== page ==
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Discipline and Spontaneity: Clyde Fitch’s The Cowboy and the Lady and Augustus Thomas’s Arizona

  • Richard Wattenberg
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Part of the Palgrave Studies in Theatre and Performance History book series (PSTPH)

Abstract

The opposition of savagery and civilization functioned significantly as a way of distinguishing characters from each other and motivating plot development even in early frontier drama. To be sure, the shape of the action in early-nineteenth-century plays like Metamora (1829) and The Lion of the West (1830) depended heavily on the civilization-savagery contrast. Later frontier plays, like My Partner (1879), had even begun to explore the possibility of bridging this opposition by bringing together in marriage at play’s end the characters representing civilization and savagery, East and West, respectively. As the nineteenth century gave way to the twentieth century, however, the possibility of a reconciliation of civilization and savagery crystallized into a major preoccupation both of writers of frontier drama and of other artists and intellectuals who pondered the frontier experience. This turn-of-the-century frontier western discourse to which Turner, Roosevelt, Wister, and Remington were key contributors provides a context within which the frontier visions presented in plays like Clyde Fitch’s The Cowboy and the Lady (1899), Augustus Thomas’s Arizona (1900), Frederic Remington and Louis Evan Shipman’s John Ermine of the Yellowstone (1903), and Owen Wister and Kirke La Shelle’s The Virginian (1904) can be profitably analyzed.

Keywords

Labor Dispute Eastern Civilization Mining Camp Civilized Order Ranch Hand 
These keywords were added by machine and not by the authors. This process is experimental and the keywords may be updated as the learning algorithm improves.

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Notes

  1. 1.
    Mary C. Henderson, The City and the Theatre: New York Playhouses from Bowling Green to Times Square (Clifton, NJ: James T. White, 1973), 188.Google Scholar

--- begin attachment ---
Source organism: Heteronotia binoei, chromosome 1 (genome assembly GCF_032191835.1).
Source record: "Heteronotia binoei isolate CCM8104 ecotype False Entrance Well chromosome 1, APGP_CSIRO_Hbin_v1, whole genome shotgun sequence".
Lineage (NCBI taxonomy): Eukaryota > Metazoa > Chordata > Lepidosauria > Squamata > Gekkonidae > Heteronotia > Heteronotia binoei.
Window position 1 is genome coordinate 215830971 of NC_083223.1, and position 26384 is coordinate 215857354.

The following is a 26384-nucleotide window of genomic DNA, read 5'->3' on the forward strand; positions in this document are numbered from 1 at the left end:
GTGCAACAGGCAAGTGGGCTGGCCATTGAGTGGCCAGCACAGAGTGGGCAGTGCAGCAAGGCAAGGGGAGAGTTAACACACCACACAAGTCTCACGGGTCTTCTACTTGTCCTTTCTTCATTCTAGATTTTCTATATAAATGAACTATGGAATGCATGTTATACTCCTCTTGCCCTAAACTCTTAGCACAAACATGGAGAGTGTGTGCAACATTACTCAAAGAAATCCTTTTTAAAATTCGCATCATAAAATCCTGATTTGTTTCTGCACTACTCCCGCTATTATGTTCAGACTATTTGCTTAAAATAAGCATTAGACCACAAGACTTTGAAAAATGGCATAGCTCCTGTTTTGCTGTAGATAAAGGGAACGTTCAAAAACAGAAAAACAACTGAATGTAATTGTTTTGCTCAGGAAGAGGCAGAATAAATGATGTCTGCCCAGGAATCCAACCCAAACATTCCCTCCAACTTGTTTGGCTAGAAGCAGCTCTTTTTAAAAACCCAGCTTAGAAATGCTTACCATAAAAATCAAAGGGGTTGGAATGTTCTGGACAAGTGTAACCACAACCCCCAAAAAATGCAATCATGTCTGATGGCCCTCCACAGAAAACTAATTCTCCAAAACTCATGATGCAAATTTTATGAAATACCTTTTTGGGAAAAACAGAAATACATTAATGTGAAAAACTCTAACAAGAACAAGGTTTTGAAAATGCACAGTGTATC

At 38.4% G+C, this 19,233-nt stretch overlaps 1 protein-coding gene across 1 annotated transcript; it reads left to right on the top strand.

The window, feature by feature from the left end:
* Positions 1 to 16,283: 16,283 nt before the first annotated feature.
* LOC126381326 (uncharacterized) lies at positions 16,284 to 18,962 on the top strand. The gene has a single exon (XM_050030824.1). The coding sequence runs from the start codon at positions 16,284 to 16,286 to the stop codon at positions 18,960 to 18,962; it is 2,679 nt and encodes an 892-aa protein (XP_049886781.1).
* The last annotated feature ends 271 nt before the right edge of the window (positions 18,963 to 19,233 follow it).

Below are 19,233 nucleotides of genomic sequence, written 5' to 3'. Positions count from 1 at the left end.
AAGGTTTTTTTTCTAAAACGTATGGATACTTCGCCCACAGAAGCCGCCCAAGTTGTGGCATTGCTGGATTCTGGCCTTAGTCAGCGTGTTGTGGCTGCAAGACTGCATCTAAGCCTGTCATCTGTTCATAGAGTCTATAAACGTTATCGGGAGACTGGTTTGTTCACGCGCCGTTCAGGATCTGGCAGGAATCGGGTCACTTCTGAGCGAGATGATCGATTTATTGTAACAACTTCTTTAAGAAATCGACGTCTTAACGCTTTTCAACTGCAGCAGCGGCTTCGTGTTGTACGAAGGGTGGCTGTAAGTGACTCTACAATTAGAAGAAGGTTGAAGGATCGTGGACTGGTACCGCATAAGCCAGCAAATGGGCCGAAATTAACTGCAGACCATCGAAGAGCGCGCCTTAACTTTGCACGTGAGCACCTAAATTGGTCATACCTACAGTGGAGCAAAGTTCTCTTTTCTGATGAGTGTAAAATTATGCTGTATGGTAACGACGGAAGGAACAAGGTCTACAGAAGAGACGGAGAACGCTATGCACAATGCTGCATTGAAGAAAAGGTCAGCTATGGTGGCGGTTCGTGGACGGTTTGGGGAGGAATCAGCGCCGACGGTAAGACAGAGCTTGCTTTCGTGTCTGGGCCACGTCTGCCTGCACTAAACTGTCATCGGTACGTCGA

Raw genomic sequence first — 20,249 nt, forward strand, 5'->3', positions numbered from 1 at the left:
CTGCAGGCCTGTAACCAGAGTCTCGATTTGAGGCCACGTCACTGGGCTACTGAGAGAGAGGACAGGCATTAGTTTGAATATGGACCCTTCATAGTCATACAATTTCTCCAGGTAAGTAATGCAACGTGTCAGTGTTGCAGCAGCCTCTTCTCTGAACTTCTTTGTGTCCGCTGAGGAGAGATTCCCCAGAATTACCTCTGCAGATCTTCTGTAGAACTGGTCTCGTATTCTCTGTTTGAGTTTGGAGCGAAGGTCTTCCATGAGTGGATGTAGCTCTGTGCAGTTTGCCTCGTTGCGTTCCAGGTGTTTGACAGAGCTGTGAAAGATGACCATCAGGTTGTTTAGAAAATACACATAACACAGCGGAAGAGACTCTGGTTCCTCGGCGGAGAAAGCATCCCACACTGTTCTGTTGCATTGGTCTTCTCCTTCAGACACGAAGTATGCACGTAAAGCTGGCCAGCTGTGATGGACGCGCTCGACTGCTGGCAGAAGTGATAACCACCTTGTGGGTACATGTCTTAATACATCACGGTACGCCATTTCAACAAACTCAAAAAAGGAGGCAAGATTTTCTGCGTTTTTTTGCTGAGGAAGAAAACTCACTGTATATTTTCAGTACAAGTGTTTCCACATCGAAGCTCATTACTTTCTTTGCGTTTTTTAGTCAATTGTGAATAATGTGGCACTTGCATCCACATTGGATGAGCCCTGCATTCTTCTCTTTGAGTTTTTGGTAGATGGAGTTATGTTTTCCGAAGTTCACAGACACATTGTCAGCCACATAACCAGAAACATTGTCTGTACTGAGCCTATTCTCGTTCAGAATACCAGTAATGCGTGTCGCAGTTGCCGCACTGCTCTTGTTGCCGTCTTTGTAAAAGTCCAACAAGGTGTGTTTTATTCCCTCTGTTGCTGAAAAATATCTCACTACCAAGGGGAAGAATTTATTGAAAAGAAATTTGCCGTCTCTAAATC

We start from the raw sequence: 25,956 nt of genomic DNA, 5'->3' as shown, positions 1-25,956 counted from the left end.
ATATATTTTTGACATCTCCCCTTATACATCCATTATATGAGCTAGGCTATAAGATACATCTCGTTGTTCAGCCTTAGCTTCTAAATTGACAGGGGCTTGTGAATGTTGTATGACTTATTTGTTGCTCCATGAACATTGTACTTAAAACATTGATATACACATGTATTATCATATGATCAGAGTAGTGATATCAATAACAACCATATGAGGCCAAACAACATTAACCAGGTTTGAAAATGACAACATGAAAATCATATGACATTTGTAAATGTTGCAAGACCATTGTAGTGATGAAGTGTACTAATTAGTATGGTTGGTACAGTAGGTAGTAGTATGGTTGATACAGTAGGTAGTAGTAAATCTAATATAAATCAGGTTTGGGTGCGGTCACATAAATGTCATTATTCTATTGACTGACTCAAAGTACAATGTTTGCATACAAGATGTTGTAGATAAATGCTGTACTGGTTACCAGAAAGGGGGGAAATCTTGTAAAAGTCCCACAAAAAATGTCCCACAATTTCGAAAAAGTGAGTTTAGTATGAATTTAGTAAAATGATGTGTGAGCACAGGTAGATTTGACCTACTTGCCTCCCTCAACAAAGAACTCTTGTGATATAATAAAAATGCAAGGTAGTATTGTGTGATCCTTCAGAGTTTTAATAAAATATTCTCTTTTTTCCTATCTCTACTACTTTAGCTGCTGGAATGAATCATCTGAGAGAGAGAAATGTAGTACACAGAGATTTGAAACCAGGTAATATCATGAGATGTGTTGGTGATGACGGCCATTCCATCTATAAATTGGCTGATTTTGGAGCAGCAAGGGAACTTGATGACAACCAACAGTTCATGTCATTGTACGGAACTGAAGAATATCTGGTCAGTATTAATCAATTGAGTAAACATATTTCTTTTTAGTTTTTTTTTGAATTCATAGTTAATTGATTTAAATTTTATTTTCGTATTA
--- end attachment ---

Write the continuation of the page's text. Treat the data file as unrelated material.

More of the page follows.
2. 2.
    An earlier version of the following discussion of Clyde Fitch’s The Cowboy and the Lady appeared in my article “Taming the Frontier Myth: Clyde Fitch’s The Cowboy and the Lady” Journal of American Culture 16.2 (1993), 77–84.CrossRefGoogle Scholar
  3. 3.
    For a brief critical biography of Fitch, see Arthur Hobson Quinn, A History of the American Drama: From the Civil War to the Present, vol. I (New York: Appleton-Century-Crofts, 1936), 265–296.Google Scholar
  4. 4.
    Montrose Moses, The American Dramatist (1925; New York: Benjamin Blom, 1964), 319.Google Scholar
  5. 5.
    In this regard, see Thomas Lowell Hellie’s very informative dissertation on Clyde Fitch, “Clyde Fitch: Playwright of New York’s Leisure Class,” diss., University of Missouri-Columbia, 1985.Google Scholar
  6. 9.
    For a discussion of the “traditional” way in which women are presented in late-nineteenth-century drama, see Rosemarie K. Bank, “Rhetorical, Dramatic, Theatrical, and Social Contexts of Selected American Frontier Plays, 1871–1906,” diss., University of Iowa, 1972, for instance, 191–92. For a fuller discussion here of gender in the nineteenth-century theater, see chapter 2.Google Scholar
  7. 10.
    Henry Nash Smith, Virgin Land: The American West as Symbol and Myth (1950; Cambridge, MA: Harvard University Press, 1978), 211.Google Scholar
  8. 14.
    Clyde Fitch, The Cowboy and the Lady (New York: Samuel French, 1908), 12. Further references to this play will be cited parenthetically in the text.Google Scholar
  9. 15.
    For instance, see Bederman, Chapter 1, “Remaking Manhood through Race and Civilization,” Manliness & Civilization: A Cultural History of Gender and Race in the United States, 1880–1917 (Chicago: University of Chicago Press, 1995), 1–44.CrossRefGoogle Scholar